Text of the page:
In another sign that the Obama administration is preparing for — or at least thinking about — sweeping reforms of the nation’s broken immigration system, the agency that polices the nation’s immigration laws has created a new position to work on issues related to possible new legislation.
John W. Salter, who previously ran the Los Angeles legal office for Immigration and Customs Enforcement, was recently named to the newly created post of ICE Special Counsel for Legal Affairs, ICE spokeswoman Lori Haley confirmed in an email to the Center for Investigative Reporting.
Salter’s other responsibilities include “working with ICE’s Headquarters legal division to prepare legal guidance on complex areas of immigration law, monitoring the development of case law and analyzing the impact of these changes on ICE’s litigation strategy and working on issues related to comprehensive immigration reform,” Haley wrote.
The Obama administration has said that fixing the nation’s immigration system will have to wait until next year. In the interim, the Department of Homeland Security, which has been tasked with planning for the legislative push, is drafting language for a possible bill, sources say.
Earlier the month, Alejandro Mayorkas, the director of Citizenship and Immigration Services, told The New York Times that his agency is preparing for the possibility of giving “legal status to millions of illegal immigrants” as part of a legislative package.
Salter assumed his new duties on Sept. 28. He reports to the director of field legal operations. Salter had been the chief counsel in Los Angeles for ICE and the former INS since 1991, according to Haley. The Los Angeles chief counsel’s office made big news over the summer with the ICE crackdown on illegal immigrants employed by LA-based clothier American Apparel.
The new ICE chief counsel in Los Angeles, the agency’s largest field office, is James S. Stolley. From Haley:
Stolley oversees a staff of approximately 100 attorneys and 33 support personnel. During the course of his federal career, Mr. Stolley has held a variety of key legal positions. Most recently, he served as the Chief of Staff to ICE’s Principal Legal Advisor in Washington, D.C. Prior to that, he was the Deputy Chief Counsel for ICE in San Francisco, a position he assumed in 2002. Mr. Stolley received his law degree from the University of Maine School of Law. He began his government career as a trial attorney for the former INS in 1994 in San Francisco.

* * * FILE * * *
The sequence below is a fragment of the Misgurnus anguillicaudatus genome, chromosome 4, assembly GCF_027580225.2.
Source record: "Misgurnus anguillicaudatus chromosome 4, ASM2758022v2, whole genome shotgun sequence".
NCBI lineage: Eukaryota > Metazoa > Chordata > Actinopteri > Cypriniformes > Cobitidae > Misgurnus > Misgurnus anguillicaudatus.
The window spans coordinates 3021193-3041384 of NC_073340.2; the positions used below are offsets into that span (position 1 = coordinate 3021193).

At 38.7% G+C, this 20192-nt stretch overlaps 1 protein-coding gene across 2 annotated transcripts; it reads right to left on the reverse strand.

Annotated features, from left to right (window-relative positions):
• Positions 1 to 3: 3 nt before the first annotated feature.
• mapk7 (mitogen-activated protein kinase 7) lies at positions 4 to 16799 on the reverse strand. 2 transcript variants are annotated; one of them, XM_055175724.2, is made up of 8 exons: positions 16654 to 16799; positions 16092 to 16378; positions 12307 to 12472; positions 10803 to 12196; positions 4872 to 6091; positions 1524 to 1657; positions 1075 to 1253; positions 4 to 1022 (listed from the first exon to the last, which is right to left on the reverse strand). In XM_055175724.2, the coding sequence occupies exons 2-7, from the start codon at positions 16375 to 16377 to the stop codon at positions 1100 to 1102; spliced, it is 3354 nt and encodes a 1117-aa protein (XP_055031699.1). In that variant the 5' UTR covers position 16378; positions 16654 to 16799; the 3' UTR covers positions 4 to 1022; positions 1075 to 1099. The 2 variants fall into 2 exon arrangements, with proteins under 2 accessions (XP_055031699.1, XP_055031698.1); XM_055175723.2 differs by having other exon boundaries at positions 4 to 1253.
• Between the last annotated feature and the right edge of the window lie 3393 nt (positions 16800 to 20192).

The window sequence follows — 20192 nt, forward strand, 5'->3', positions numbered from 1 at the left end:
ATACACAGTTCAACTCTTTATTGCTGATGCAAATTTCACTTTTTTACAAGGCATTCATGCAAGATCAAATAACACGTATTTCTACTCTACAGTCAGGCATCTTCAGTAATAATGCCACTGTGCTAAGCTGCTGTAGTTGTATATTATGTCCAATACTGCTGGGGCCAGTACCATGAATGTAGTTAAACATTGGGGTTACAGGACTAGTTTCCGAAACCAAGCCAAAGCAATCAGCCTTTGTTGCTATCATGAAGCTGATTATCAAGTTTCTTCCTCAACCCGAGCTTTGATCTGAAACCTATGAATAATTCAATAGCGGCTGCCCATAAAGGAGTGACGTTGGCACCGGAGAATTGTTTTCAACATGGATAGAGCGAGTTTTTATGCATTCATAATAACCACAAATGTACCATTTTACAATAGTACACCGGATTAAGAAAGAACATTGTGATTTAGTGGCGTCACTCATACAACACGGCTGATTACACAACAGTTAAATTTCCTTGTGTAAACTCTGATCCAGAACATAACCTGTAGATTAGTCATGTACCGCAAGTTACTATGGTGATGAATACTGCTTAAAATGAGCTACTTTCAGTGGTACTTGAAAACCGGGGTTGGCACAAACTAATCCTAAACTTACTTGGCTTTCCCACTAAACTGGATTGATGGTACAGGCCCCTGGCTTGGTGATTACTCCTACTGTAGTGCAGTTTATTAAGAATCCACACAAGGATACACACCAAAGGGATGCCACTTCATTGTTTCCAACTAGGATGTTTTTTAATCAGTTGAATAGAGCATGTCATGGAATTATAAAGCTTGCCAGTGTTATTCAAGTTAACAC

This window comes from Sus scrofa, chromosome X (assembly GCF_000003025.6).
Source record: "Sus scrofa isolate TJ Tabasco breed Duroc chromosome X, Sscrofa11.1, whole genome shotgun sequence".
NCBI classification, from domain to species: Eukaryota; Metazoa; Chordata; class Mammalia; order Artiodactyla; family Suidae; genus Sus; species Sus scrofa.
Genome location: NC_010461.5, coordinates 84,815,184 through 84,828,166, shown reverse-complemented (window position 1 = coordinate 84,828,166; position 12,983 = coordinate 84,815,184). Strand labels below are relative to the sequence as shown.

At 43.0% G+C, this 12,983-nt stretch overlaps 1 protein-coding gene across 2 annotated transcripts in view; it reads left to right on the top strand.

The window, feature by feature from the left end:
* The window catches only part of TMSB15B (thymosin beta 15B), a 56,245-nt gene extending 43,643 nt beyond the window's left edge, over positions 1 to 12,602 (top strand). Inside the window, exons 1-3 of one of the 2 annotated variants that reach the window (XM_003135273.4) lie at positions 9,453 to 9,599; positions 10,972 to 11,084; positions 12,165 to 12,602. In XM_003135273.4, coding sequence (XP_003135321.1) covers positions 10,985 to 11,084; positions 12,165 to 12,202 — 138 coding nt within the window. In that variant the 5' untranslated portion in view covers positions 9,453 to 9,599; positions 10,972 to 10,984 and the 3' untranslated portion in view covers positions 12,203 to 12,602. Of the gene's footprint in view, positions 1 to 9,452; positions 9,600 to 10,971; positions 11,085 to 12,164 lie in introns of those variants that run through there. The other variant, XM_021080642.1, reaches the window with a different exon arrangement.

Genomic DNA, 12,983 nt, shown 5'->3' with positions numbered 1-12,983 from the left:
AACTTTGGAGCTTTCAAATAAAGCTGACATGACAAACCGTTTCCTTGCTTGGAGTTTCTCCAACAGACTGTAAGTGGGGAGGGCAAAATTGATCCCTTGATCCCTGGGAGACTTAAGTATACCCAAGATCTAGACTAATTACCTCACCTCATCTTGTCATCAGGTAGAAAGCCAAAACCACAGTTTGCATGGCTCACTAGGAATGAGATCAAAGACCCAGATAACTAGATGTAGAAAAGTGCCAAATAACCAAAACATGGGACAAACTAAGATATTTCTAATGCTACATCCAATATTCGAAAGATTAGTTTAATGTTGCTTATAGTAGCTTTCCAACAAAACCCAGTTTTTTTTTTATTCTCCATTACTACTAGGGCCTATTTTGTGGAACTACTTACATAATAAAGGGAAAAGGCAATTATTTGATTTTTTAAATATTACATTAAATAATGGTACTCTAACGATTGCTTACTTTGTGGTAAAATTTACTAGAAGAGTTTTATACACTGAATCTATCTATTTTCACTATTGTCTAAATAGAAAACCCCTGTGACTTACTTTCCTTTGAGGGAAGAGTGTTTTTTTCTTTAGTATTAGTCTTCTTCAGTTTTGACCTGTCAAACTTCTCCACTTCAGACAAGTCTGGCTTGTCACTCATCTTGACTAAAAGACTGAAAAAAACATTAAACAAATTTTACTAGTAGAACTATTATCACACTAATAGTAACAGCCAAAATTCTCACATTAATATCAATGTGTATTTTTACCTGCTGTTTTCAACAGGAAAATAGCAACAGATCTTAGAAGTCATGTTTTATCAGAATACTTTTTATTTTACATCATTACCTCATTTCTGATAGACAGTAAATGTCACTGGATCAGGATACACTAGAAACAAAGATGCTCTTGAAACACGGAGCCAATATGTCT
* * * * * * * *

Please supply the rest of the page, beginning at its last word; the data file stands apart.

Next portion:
Let’s break this down, abilities, credentials, and degrees aside:
ICE’s principal legal advisor (top attorney) — whom Mr. Stolley served as chief of staff — is Peter Vincent (bio here). After graduating from the University of Virginia law school in 1995 (he took an bachelor of arts degree with high honors in political science from the University of California, Berkeley), he worked for about seven years in the legal department as a litigator for the multi-national engineering firm Bechtel Corporation before he joined the former INS in July 2002. His first INS job was in the San Francisco chief counsel’s office, where Stolley was deputy chief counsel.
John T. Morton, assistant secretary for ICE (bio here), graduated from the University of Virginia law school a year before Vincent. He joined the federal government in 1994, first in New York as an INS trial attorney through the Justice Department honors program. He went on to become special assistant to INS general counsel David A. Martin, who took a leave of absence as a law professor at the University of Virginia from 1995 to 1998, to serve in that position.
Martin (brief bio here) is now the principal deputy general counsel of the Department of Homeand Security.
Quick question: Why would Salter leave a post he held for 18 years?